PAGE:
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Investing, automating . . . and expanding

Sub-contractor invests in five-axis cell with pallet storage and retrieval system — and more follows

Posted on 30 Mar 2020 and read 891 times
Investing, automating  . . .  and expandingFounded in 1984 and having moved several times to larger premises to cope with almost continuous growth in turnover, Norjon Precision Engineering expanded yet again at the end of 2018; it acquired an adjacent unit on the Quay West Business Centre in Gosport, enlarging the factory to 17,500ft2.

Alongside this increase in shopfloor space, the sub-contractor has invested substantial sums annually, with £2 million spent during 2018 and 2019 and £1.2 million spent on capital plant in the first quarter of 2020.

A pivotal moment in Norjon’s development was the decision in 2016 by owner and managing director Kevin Fox to automate a large proportion of the company’s production.

One of the latest machine acquisitions was a Hermle C 400 five-axis milling centre fitted with the manufacturer’s HS Flex automated storage and retrieval system for eight 500 x 400mm pallets.

The turn-key cell, with touch-screen control for ‘smart’ order management and connectivity for remote monitoring, was supplied in October 2019 by Gosport-based Kingsbury (www.kingsburyuk.com).

This joined another two automated Hermle five-axis cells (delivered in 2018) — a C 22 U and a C 12 U, both equipped with Erowa storage systems for exchanging smaller pallets.

Another Hermle C 12 U, this time equipped with a Dutch-made Halter robotic system for automated component loading and unloading, was delivered in February and will work round the clock machining vehicle engine parts; and with a further two machines scheduled for installation, Norjon will soon be operating nine of these German-built five-axis machines.

Mr Fox said: “In 2016, we often made batches of six-off prismatic parts of fairly high complexity.

“Even though we are a long-time user of five-axis equipment, which helps to make components in one hit and mitigate some of the time and cost of manufacture, it was easy to lose money on those jobs, with all the programming and setting that was needed; so we took the decision to go after contracts for much larger batches of components — more like 50- or 60-off, but still complex in nature and requiring substantial machining time.

“When one of our established customers in the medical industry ordered larger volumes of parts that we were already making, it was the trigger for us to move towards automation with the purchase of our first Hermle five-axis cell.”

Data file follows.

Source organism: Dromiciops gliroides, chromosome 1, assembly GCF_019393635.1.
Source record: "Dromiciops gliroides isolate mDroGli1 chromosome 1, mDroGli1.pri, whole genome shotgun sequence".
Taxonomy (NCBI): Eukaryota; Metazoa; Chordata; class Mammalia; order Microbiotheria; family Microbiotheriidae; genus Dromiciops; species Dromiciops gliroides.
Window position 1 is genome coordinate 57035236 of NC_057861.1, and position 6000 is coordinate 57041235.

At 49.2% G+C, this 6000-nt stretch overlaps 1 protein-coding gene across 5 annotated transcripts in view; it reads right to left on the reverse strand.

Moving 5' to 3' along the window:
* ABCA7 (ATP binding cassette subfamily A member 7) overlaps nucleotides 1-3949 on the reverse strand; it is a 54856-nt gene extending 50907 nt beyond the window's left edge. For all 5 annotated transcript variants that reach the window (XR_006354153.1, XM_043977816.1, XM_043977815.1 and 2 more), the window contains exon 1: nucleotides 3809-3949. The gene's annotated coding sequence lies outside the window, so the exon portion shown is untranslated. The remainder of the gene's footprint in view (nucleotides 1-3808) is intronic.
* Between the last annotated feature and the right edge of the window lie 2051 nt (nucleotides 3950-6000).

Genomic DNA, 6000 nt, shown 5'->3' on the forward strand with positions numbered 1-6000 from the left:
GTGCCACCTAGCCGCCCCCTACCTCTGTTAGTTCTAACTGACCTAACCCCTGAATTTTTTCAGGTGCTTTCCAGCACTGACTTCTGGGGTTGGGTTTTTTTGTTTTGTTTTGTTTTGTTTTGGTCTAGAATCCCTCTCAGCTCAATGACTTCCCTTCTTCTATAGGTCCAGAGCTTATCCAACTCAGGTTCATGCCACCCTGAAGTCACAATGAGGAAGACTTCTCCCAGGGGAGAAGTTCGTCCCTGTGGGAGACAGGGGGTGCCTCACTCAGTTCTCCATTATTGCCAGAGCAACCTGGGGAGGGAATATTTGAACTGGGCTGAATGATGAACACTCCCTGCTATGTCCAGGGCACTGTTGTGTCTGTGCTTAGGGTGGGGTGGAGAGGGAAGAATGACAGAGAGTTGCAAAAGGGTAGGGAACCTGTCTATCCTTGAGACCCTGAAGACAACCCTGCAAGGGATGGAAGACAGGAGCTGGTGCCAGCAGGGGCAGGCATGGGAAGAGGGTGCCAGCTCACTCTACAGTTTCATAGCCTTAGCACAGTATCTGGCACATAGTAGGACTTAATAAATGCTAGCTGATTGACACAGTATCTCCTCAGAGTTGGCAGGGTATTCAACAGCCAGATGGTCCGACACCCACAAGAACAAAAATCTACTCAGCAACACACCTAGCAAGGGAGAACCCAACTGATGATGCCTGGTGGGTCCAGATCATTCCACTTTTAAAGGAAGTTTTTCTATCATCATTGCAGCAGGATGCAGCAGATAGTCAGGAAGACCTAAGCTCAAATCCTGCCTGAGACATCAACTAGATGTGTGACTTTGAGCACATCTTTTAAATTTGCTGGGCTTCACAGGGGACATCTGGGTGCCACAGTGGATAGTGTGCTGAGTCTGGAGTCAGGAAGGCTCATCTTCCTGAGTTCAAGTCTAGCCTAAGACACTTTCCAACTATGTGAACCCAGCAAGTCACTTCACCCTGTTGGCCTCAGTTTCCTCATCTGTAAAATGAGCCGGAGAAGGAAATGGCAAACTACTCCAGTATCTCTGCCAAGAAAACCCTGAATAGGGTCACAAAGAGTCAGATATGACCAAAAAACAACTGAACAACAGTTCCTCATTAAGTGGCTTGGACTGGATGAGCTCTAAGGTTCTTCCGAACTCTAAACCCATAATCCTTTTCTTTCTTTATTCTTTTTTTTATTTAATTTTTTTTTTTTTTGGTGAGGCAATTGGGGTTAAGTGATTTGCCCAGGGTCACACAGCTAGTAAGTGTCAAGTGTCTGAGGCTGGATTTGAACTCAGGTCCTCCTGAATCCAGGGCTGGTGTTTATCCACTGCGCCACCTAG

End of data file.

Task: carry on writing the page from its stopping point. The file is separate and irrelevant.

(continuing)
Minimal supervision


Norjon now operates five automated prismatic machining centres, including one from another supplier.

Mr Fox said they allow virtually continuous production, with minimal operator supervision throughout the night and at weekends, as well as during the day.

“The factory really sings now, whereas before some machines might not be running, as they would be waiting for fixtures or programs; the difference is amazing.”

The C 400 with HS Flex has been installed in the factory extension, together with the existing C 20 and a spark eroder.

With storage for eight pallets on four levels and extended tool capacity (totalling 81 positions), the Hermle was bought to fulfil a contract requiring the delivery of 10 assemblies per week to a customer in the automotive industry.

The two parts, which are towards the larger end of compon-ents produced by Norjon, require 10hr and 5hr machining respectively from solid aluminium (and were initially milled and drilled on an un-automated C 400).

Mr Fox says considerable extra capacity has been gained, due to the HS Flex running unattended for long periods.

Norjon now concentrates on working for four large companies in the medical, food, automotive and marine propulsion industries.

In the case of the latter sector, it has recently become a preferred supplier to BAE Systems Maritime, which was the reason for installing the first Hermle mill-turn centre, as it allows turning of parts up to 800mm in diameter and prismatic machining within an 800 x 800 x 550mm work envelope.

The new C 52 MT will extend Norjon’s mill-turn capacity to a nominal 1m cube.

Mr Fox concluded: “We started buying five-axis Hermles back in 2007, as we could achieve an almost polished finish when machining aluminium and brass thermoforming moulds for the production of plastic food packaging.

“For our latest round of investment, we have returned to the same manufacturer, due to our good experience with its machines over the years, its strong offering in automation involving its own and third-party solutions, and the excellent back-up provided by Kingsbury.”